Deir Anba Hadra, also known as monastery of St. Simeon, is located on the West bank of Assuan across from Elephantine island about one kilometer inland on the gebel, overlooking a desert valley. Its ruin, dominated by the monumental residential tower, belongs to the best-preserved specimens of monastic architecture from late antique and early Islamicate Egypt. The ongoing work on the monastery, a cooperation between the German Archaeological Institute, Dept. Cairo, and the Excellence Cluster Topoi further expands on the architectural history of the church, its painted decoration, the economic buildings of the monastery, and archaeo-botanical research.
Propagation of Early Christianity in North Galatia and its Personal and Institutional Structures of Authority (B-5-3-1)Dissertation
Like many regions of Asia Minor, North Galatia in Central Anatolia already came into contact with Christianity in New Testament times. However, literary sources on the propagation of the religion in this region are rare, both in and out of the New Testament. Early Christian inscriptions are therefore of great importance in this context. Working from them, the formation of ecclesiastic centers, structures and authorities, and the theological character of Christianity in this region shall be investigated.
This project investigates the history of early Christianity in the Kalykadnos valley and adjacent areas. To fulfill this task a cross-disciplinary approach has been chosen. A variety of sources – ranging from literary to epigraphic and archaeological material – is taken into account.
In this research project, Daniel Werning investigates the diagrammatic representation of the Ancient Egyptian underworld as attested in the Book of Caverns, an Egyptian Netherworld Book from the 13th century BCE.
The final edition of roughly 510 curse tablets discovered in Athens and Attica (including around 40 inedita) within the new Corpus defixionum Atticarum is focus of this research project.
Within this research project the rise and expansion of Christianity have been investigated in a series of regional histories. It was started as “Diversity of spaces” in Topoi 1 and expanded under the current research title in Topoi 2. The studies juxtaposing literary and archaeological evidence have yielded a multidimensional view of early Christianity in diverse regions. Increasing Christian presence in specific naturally boarded spaces was studied and resulted in publication of a monograph on Christianity in the Lycus Valley (U. Huttner, Early Christianity in the Lycus Valley [ECAM 1; Brill: Leiden / Boston 2013]) up to the 5th century. This book has been discussed by several experts during a major session of the annual meeting of the Society of Biblical Language in Atlanta in November 2015.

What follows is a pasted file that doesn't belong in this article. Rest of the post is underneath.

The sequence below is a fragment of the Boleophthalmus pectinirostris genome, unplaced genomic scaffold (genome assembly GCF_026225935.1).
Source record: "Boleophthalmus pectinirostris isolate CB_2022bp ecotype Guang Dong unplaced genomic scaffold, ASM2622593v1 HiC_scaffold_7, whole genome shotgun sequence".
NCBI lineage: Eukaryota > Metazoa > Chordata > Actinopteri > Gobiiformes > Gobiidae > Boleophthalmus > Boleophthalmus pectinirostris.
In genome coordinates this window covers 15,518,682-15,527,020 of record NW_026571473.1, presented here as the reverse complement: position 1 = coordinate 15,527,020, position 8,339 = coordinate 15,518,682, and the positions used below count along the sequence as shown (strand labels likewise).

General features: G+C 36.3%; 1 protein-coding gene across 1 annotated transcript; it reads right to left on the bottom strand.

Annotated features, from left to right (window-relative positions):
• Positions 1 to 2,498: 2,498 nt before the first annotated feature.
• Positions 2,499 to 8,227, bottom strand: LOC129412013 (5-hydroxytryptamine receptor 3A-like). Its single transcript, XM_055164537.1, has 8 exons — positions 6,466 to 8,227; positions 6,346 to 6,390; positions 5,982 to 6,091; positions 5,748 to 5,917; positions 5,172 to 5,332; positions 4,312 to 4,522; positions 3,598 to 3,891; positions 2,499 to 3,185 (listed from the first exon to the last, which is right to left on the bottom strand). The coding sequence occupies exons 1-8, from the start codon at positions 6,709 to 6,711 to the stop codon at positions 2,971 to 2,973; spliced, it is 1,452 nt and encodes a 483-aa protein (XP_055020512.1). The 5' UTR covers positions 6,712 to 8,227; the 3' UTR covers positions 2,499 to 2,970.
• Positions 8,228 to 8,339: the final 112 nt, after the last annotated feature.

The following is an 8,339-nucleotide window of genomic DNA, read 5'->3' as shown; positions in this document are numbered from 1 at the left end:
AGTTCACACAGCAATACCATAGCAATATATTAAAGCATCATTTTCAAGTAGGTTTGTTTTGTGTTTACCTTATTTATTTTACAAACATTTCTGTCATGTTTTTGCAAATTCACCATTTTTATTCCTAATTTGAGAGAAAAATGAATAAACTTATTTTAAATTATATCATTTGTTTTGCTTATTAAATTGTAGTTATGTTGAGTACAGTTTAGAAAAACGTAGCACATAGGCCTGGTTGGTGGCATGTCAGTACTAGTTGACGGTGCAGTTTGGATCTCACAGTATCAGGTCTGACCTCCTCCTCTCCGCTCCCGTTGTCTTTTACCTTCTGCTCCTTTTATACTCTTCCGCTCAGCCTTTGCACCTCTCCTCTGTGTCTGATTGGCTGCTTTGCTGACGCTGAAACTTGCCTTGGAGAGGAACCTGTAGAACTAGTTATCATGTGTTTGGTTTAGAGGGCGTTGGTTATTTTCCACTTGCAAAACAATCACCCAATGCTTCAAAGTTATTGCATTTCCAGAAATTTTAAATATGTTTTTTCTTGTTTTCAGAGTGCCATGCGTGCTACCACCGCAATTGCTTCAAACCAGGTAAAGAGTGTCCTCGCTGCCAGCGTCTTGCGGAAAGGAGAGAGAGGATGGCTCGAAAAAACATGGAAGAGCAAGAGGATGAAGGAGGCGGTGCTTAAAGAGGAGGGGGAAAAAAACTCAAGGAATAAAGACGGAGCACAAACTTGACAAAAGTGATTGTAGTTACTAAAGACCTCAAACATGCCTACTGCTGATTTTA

This project continues the editorial work on Roman milestones initiated by Research Group B-I-1 “Surveying and Limitation”. By 2013, the first volume will be ready for printing: CIL XVII/1,1: Miliaria Hispaniae citerioris Tarraconensis, ed. M. G. Schmidt et C. Campedelli, adiuvantibus R. Bertolazzi et H. González Cesteros. A second volume, on Baetica and Lusitania, will also be published in Topoi II.
This research group brings various scholars of Ancient Mediterranean Studies into sustained dialogue on the interrelations between knowledge, authority and personality. Its comparative approach involves discourses, methodologies and technologies of Ancient History, Archaeology, Cultural Studies, Greek and Latin Studies, Epigraphy, Old and New Testament Studies, Patristics, Religious Studies and Social Thought. The testimonies at stake […]
Since 2009, this joint Ethiopian-German project has investigated Yeha, an archaeological site located 35 km. northeast of Aksum (Tigray province), with regard to the causes, development and effects of Sabaean cultural transfer on Northern Ethiopia, and the process by which the Sabaeans acculturated to the native population.
The influences of extensiv raw material extraction, the processing of the workpieces and their distribution in Mediterranean world as well as the influences of the local landscape and city development of Simitthus (Tunisia) are major tasks of this research project. One focus is studying the use of the marmor Numidicum in different periods of time from the 2nd century BC until the 7th century AD to get a spectrum of utilization. The project is as well dealing with fundamental questions to trading and commerce, as to the quarries and agents in the marble business.